The major driving force of atmospheric circulation in the tropical regions is solar heating. Because of the Earth’s 23.5 degree axial tilt, the sun is never more than a few tens of degrees from directly overhead at noon in the tropics; as a consequence, incident solar radiation provides maximum energy at the equator. This heat is largely transported into the atmosphere as latent heat via convection in daily thunderstorms that form in this weather belt.
In the early 1700s, George Hadley, an English lawyer and amateur meteorologist, set out to determine what it was that caused the Northern-hemisphere trade winds to blow west instead of straight south. Edmond Halley, the astronomer noted for the comet bearing his name, had some years earlier proposed a theory of circulation which would result in trade winds, but which could not take into account their change in direction. It was Hadley who realized that a rotating coordinate system would be required to describe the motions of the winds, and hence, that Gaspard-Gustave Coriolis’ work in producing the necessary equations would be germane to his own work. And so it was that the necessary critical link was added which resulted in Hadley’s description of the equatorial zone circulation cell, which is known today as the Hadley cell.
The Hadley cell is a closed circulation cell. At (1), warm, moisture-bearing air converges at the equator. Because the Coriolis force is negligible within about five degrees either side of the geographic equator, winds are light and capricious in direction. The primary movement of air is upward, and thunderstorms are prime transporters of moisture and heat to the upper troposphere. These air masses eventually reach the tropopause, the boundary between the troposphere and the stratosphere, at a height of between 12 and 15 km, and cannot proceed upward. Nor, because of the upward-welling air below them, can they sink. As a consequence, they are forced either north (a) or south (b) of the equator.
It is at this point the Coriolis force evidences itself, leading to a clockwise rotation in the northern hemisphere and a counterclockwise rotation on the southern hemisphere.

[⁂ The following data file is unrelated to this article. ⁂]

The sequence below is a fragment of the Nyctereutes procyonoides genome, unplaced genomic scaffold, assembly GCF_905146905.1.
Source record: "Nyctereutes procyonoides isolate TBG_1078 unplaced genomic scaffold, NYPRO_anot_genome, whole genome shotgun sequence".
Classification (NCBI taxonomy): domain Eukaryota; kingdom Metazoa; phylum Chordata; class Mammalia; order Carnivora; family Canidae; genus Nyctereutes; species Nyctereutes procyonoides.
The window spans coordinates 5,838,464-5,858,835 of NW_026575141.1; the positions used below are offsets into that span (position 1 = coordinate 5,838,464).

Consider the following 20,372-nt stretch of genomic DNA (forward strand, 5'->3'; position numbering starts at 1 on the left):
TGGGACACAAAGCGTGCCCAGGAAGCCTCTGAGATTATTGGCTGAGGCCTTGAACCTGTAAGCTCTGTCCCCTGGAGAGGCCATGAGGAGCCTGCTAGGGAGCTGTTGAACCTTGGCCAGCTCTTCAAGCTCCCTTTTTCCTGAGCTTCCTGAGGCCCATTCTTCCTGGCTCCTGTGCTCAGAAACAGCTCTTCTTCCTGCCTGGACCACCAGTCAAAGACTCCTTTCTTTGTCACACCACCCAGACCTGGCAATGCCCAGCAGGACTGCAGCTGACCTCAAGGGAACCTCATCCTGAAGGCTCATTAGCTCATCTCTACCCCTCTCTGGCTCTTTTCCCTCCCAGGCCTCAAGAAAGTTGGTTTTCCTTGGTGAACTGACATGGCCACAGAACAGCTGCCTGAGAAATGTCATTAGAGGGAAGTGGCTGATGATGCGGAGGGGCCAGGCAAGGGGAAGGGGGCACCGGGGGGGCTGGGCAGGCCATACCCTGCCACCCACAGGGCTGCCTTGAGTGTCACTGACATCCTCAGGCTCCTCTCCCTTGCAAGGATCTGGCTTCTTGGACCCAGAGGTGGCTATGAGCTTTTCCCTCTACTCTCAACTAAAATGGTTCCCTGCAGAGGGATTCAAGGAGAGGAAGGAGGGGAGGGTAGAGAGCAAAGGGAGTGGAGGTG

The airflow loses heat as it travels, and at about 30 degrees north/south of the equator, it begins to descend. As it descends it is compressed, increases in temperature from adiabatic heating and thus the relative humidity decreases, so skies in this high-pressure weather regime tend to be cloud-free, and windless days are common.
This region marks the zone of separation between the Hadley cell and the temperate zone Ferrel cell, and is known as the “horse latitudes” because, in the times when ship’s captains relied upon the wind to reach their destinations, finding themselves becalmed was usually bad news for any horses aboard, which were thrown overboard in order to conserve precious water.
At about 2 km above the surface of the Earth, the subsiding air enters the boundary layer, a region of the atmosphere where winds are subject to the influence of surface topography. While the Coriolis force twists the downfalling air, the effect of the friction layer is to contribute to this rotational effect. As well, the speed of the wind is affected by the terrain over which it passes - winds blow more strongly over grasslands and ocean than they do over forests and foothills. It is likewise in this layer that such localized and regionally peculiar atmospheric phenomena as lenticular (lens-shaped) clouds and chinook winds occur.
The airmass spreads out over the surface of the Earth, moving in a westerly direction. It begins its journey back toward the equator, closing the Hadley cell, and appears as the Trade Winds.
As with any idealized system, it is important to realize that it is precisely that. A Hadley cell is bound as much by the laws of chaos as by the laws of thermodynamics, and what is here today may be there, or somewhere else, tomorrow.